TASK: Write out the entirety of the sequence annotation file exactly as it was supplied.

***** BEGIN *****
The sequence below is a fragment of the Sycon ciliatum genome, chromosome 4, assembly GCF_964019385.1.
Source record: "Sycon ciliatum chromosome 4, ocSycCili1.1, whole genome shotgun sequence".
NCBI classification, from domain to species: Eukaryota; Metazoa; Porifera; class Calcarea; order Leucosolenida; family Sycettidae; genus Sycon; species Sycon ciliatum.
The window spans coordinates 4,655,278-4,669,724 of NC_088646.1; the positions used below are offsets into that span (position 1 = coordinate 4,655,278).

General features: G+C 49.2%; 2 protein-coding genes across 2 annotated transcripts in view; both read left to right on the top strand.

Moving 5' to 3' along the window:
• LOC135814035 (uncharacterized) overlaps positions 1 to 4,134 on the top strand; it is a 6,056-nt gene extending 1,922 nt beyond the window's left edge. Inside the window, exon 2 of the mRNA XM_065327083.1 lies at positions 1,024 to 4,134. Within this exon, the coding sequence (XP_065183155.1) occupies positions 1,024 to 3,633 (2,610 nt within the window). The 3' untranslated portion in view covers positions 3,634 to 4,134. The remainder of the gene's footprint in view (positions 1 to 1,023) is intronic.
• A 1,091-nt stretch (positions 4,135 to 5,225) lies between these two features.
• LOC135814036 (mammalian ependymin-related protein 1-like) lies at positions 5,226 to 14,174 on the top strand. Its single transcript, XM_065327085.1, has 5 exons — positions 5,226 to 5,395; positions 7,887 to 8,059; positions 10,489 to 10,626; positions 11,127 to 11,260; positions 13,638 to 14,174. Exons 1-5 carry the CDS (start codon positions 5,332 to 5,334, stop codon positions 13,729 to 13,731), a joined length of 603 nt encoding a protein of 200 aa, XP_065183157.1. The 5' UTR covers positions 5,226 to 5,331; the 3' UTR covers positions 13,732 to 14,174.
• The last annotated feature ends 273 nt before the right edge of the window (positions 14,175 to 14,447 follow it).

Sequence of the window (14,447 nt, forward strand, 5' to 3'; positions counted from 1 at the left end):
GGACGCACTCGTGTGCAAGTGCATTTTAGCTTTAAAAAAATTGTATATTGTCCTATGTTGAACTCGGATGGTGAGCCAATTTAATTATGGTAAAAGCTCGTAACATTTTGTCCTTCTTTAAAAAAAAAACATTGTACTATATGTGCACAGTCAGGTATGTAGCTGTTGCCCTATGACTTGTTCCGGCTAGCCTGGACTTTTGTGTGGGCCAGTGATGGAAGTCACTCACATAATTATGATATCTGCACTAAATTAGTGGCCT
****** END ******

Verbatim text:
The sequence below is a fragment of the Sycon ciliatum genome, chromosome 4, assembly GCF_964019385.1.
Source record: "Sycon ciliatum chromosome 4, ocSycCili1.1, whole genome shotgun sequence".
NCBI classification, from domain to species: Eukaryota; Metazoa; Porifera; class Calcarea; order Leucosolenida; family Sycettidae; genus Sycon; species Sycon ciliatum.
The window spans coordinates 4,655,278-4,669,724 of NC_088646.1; the positions used below are offsets into that span (position 1 = coordinate 4,655,278).

General features: G+C 49.2%; 2 protein-coding genes across 2 annotated transcripts in view; both read left to right on the top strand.

Moving 5' to 3' along the window:
• LOC135814035 (uncharacterized) overlaps positions 1 to 4,134 on the top strand; it is a 6,056-nt gene extending 1,922 nt beyond the window's left edge. Inside the window, exon 2 of the mRNA XM_065327083.1 lies at positions 1,024 to 4,134. Within this exon, the coding sequence (XP_065183155.1) occupies positions 1,024 to 3,633 (2,610 nt within the window). The 3' untranslated portion in view covers positions 3,634 to 4,134. The remainder of the gene's footprint in view (positions 1 to 1,023) is intronic.
• A 1,091-nt stretch (positions 4,135 to 5,225) lies between these two features.
• LOC135814036 (mammalian ependymin-related protein 1-like) lies at positions 5,226 to 14,174 on the top strand. Its single transcript, XM_065327085.1, has 5 exons — positions 5,226 to 5,395; positions 7,887 to 8,059; positions 10,489 to 10,626; positions 11,127 to 11,260; positions 13,638 to 14,174. Exons 1-5 carry the CDS (start codon positions 5,332 to 5,334, stop codon positions 13,729 to 13,731), a joined length of 603 nt encoding a protein of 200 aa, XP_065183157.1. The 5' UTR covers positions 5,226 to 5,331; the 3' UTR covers positions 13,732 to 14,174.
• The last annotated feature ends 273 nt before the right edge of the window (positions 14,175 to 14,447 follow it).

Sequence of the window (14,447 nt, forward strand, 5' to 3'; positions counted from 1 at the left end):
GGACGCACTCGTGTGCAAGTGCATTTTAGCTTTAAAAAAATTGTATATTGTCCTATGTTGAACTCGGATGGTGAGCCAATTTAATTATGGTAAAAGCTCGTAACATTTTGTCCTTCTTTAAAAAAAAAACATTGTACTATATGTGCACAGTCAGGTATGTAGCTGTTGCCCTATGACTTGTTCCGGCTAGCCTGGACTTTTGTGTGGGCCAGTGATGGAAGTCACTCACATAATTATGATATCTGCACTAAATTAGTGGCCT